Making a Museum: Science of Materials 

By JuWayne Tanner

Material Science is a blend between the worlds of chemistry and engineering. In our modern world, technology advances so fast that some things seem to operate on pure magic. Understanding the nature of different materials gives us insight into the science of how things really work.

Tensile Strength:

Have you ever crossed a rope bridge and hoped that the rope wouldn’t break before you got across? The performance of that bridge depends on the tensile strength of the rope. Rope, hair, fishing line, wire cable, sewing thread; all of these have different tensile strengths. Tensile strength is a measure of how hard you can pull the ends of a material apart before it will break.

One of the most effective ways to test the tensile strength of a material is to apply a load (such as hanging weights from it) until ultimate failure (when the material breaks into two pieces). Although testing materials for failure ourselves makes for great destructive fun; tens of thousands of materials have been previously tested to save us some time. With those data, we can formulate our own calculations. In the engineering community, cost and performance considerations are usually our top priorities.

Good engineers try to choose materials that will be strong enough to do the job safely. There are thousands of choices of ropelike materials to choose from, but we need to consider numerous factors like corrosion and abrasion resistance, weight, cost, and tensile strength to find the right one for each job.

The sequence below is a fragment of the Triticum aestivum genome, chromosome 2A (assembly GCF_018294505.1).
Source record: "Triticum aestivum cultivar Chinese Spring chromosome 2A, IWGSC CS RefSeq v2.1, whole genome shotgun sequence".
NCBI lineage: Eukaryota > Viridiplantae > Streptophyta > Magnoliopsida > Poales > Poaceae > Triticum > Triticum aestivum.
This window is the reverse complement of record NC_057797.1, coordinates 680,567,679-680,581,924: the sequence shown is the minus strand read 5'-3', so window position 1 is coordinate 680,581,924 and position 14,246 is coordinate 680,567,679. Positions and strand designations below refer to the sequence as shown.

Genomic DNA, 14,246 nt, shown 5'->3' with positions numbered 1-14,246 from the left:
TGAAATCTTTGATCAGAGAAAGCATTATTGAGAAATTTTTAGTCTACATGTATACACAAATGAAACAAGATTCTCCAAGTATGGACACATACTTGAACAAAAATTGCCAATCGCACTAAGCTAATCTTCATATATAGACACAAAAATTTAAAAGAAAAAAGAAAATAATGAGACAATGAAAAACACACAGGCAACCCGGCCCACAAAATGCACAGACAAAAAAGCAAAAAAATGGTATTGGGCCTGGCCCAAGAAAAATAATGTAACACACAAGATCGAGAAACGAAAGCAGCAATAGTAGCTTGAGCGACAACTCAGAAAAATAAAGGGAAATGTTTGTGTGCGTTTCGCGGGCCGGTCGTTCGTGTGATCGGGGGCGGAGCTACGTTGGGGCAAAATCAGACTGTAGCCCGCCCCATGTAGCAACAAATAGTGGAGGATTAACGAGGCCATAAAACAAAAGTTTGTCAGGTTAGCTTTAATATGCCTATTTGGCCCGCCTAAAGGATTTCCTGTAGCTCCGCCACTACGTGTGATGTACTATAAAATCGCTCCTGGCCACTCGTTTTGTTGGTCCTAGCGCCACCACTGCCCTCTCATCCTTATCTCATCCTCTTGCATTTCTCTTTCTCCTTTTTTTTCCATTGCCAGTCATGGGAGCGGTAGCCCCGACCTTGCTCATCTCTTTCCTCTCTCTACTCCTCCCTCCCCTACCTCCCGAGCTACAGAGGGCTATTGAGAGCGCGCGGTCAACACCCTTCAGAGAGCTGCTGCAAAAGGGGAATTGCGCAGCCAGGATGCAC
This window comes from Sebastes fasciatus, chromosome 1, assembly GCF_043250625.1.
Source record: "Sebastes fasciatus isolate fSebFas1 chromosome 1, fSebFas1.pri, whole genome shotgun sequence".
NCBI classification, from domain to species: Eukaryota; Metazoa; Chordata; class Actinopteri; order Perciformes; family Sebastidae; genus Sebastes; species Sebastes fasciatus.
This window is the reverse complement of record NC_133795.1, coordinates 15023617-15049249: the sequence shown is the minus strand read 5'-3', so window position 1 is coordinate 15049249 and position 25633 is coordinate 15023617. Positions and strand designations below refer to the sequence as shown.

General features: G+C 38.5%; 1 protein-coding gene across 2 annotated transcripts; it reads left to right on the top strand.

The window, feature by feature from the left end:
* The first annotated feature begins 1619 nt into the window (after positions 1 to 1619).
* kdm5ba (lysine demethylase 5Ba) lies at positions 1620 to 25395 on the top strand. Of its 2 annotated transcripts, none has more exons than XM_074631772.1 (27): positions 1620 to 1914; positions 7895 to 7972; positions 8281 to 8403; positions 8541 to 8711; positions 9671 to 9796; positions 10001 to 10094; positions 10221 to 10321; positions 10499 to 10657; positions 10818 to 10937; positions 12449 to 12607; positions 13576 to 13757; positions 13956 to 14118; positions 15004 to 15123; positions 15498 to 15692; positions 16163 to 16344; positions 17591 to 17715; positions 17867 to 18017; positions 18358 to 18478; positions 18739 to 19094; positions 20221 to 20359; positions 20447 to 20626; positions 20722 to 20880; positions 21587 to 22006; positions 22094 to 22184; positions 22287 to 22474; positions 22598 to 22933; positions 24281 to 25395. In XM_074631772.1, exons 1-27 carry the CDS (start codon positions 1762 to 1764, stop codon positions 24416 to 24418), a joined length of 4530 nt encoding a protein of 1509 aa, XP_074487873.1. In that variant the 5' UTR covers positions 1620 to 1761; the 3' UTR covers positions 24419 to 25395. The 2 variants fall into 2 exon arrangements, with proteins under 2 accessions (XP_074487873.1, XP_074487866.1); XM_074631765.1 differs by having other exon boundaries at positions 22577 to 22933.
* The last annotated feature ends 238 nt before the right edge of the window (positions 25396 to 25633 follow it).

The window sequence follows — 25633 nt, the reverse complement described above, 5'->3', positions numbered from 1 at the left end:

Malleability of Metals:

Why do some metals bend easier than others? Aluminum cans are easy to crush, while soup cans are much stronger. What makes some materials super hard and others soft and pliable?

These metals owe these characteristics to a property called malleability: the ability of metallic substances to form, flatten, or bend. A metal’s malleability depends on its atomic structure. Each atom has valence electrons that it can share with neighboring atoms to create a bond. This type of metallic bond allows the atoms to slip and bend past each other while still being bound together by the shared electrons. Metals can be more or less malleable depending on the quantity of electrons available to create bonds between atoms.


Have you ever seen a black oily liquid that can be moved with a magnet?

Ferrofluids are an exciting old-yet-new technology that is creating new possibilities in the world of engineering. They consist of tiny magnetic particles suspended in a liquid. When a magnetic field is applied to the liquid, the particles respond in exiting ways. Electromagnets make ferrofluids even more interesting. The ability to magnetize a surface with the flip of a switch is an absolutely awesome capability with limitless applications. By energizing a neighboring electromagnet, you can instantaneously turn a liquid ferrofluid into a solid!

To experience some of these amazing materials firsthand, come visit the STEM Saturday event on December 10th at the McCroskey House at Tumbleweed Park in Chandler! Bring the whole family any time between 10am and 1pm for some exciting engineering fun!

Leave a Reply